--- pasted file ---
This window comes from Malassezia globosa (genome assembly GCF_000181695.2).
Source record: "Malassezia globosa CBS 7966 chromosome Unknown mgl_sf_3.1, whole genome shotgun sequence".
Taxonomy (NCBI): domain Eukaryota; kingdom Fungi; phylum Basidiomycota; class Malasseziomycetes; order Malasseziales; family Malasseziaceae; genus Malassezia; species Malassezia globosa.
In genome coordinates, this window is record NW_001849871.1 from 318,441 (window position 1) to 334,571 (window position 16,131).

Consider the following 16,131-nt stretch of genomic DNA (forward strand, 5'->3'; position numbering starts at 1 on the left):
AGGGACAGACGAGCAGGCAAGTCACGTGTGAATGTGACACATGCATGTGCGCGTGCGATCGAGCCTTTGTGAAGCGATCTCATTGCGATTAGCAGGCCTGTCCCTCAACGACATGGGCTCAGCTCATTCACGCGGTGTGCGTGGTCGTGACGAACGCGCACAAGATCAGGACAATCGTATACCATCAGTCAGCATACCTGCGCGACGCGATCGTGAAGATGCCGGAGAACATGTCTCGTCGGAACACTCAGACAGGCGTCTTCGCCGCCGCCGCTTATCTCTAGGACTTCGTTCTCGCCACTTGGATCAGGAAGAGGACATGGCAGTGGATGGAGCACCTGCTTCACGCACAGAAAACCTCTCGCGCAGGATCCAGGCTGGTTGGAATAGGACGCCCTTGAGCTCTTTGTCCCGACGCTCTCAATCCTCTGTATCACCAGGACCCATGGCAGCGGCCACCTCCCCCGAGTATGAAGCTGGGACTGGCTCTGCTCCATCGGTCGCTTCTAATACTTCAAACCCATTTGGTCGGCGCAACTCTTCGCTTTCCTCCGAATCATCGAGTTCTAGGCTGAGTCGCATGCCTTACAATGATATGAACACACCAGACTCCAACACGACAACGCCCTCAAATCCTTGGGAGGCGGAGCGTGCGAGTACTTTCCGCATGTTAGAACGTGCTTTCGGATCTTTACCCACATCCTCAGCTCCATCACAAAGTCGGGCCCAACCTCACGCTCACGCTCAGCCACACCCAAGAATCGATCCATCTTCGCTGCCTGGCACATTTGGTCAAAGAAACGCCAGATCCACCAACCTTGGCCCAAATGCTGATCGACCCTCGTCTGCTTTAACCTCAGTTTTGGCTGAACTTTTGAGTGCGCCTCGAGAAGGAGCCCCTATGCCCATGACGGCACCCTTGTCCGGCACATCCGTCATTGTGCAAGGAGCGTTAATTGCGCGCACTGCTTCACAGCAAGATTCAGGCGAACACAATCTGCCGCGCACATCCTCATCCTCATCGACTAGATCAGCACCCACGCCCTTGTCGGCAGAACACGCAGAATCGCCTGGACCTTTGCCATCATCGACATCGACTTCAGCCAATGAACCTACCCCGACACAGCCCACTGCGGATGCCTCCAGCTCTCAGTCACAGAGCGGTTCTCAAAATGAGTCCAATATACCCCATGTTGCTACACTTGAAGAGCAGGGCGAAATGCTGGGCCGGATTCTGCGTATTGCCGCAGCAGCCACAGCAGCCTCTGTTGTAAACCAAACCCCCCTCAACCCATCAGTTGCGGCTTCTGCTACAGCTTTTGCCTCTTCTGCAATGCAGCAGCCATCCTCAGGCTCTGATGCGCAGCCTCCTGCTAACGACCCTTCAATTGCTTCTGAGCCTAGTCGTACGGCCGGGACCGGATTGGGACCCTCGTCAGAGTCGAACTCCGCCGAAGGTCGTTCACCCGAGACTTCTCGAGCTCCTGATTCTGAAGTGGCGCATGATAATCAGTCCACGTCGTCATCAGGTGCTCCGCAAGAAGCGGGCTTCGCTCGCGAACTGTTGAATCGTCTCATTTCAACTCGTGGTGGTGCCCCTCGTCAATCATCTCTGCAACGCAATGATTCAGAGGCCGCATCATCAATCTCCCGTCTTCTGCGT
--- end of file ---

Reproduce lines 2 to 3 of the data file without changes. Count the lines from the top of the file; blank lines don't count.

Source record: "Malassezia globosa CBS 7966 chromosome Unknown mgl_sf_3.1, whole genome shotgun sequence".
Taxonomy (NCBI): domain Eukaryota; kingdom Fungi; phylum Basidiomycota; class Malasseziomycetes; order Malasseziales; family Malasseziaceae; genus Malassezia; species Malassezia globosa.